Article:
Hawthorne associates Chillingworth with the color black to directly represent him as the “Black Man”. After arriving in Boston, the townspeople rumored that Chillingworth’s time in Indian captivity turned him to the black arts. While talking to Hester in the prison, Chillingworth swears to find the father of Hester’s daughter Pearl, the man she committed her sin with, and get his revenge. Chillingworth establishes a new life in Boston, and moves in with Dimmesdale, seemingly to tend to the ailing minister. The more Chillingworth gets to know the minister, the more suspicious he becomes of his character, and undergoes a “remarkable change…especially since his abode w...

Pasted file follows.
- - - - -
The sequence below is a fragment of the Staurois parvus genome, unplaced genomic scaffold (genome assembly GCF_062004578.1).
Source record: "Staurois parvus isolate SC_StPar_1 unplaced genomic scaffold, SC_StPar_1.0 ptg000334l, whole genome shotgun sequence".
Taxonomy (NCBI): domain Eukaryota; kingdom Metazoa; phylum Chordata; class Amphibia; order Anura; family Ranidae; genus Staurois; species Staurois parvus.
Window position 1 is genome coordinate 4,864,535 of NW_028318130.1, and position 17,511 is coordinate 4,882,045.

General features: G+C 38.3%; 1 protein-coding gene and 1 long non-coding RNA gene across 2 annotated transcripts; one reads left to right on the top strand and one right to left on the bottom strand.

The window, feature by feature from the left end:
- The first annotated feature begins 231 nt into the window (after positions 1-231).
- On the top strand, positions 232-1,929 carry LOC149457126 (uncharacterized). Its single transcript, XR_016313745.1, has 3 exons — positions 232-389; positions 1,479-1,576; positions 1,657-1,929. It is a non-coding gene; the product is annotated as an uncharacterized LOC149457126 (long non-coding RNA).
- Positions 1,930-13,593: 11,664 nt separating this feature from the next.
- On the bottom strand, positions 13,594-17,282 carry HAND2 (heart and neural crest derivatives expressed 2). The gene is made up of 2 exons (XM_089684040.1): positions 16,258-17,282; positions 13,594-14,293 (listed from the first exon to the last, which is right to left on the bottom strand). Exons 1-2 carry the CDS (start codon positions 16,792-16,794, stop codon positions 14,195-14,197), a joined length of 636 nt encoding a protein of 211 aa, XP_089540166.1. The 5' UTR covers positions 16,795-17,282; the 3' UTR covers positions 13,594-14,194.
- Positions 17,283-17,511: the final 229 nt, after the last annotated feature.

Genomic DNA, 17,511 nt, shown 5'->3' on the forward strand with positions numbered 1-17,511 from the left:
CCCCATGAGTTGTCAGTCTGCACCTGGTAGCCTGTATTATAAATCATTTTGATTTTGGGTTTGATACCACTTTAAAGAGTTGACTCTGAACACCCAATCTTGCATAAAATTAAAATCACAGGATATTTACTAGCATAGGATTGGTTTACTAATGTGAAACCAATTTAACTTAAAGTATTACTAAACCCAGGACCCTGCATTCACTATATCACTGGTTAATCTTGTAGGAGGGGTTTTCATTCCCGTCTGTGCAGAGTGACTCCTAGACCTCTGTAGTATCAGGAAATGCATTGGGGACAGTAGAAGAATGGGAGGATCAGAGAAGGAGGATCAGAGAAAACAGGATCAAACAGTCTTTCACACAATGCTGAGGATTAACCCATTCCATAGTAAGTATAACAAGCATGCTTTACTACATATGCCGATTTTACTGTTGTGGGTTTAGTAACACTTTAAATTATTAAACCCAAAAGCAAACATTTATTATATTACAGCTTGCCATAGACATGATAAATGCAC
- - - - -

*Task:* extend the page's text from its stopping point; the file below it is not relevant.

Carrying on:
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...t Letter contrasted to the interpretations of the Puritan society they lived in at the time. Society defines Arthur Dimmesdale as a powerful and compassionate leader in society, but in private he has an vigilant moral sense that causes damage to his physiognomy and spiritual state. Roger Chillingworth was first thought of a saint, helping the town’s beloved reverend, but is a man devoid of any compassion, consumed with revenge, not justice, and seeks destruction of others rather righting of wrongs, turning into a manifestation of evil. Hester Prynne was seen as a sinful woman doomed to repent for her sins, but Hawthorne defines her as a woman seeking redemption through her closest objects of affection. Hawthorne portrays the characters in his novel using symbols and sensory images to contrast how the character’s developments embody holy redemption, and sin and evil.
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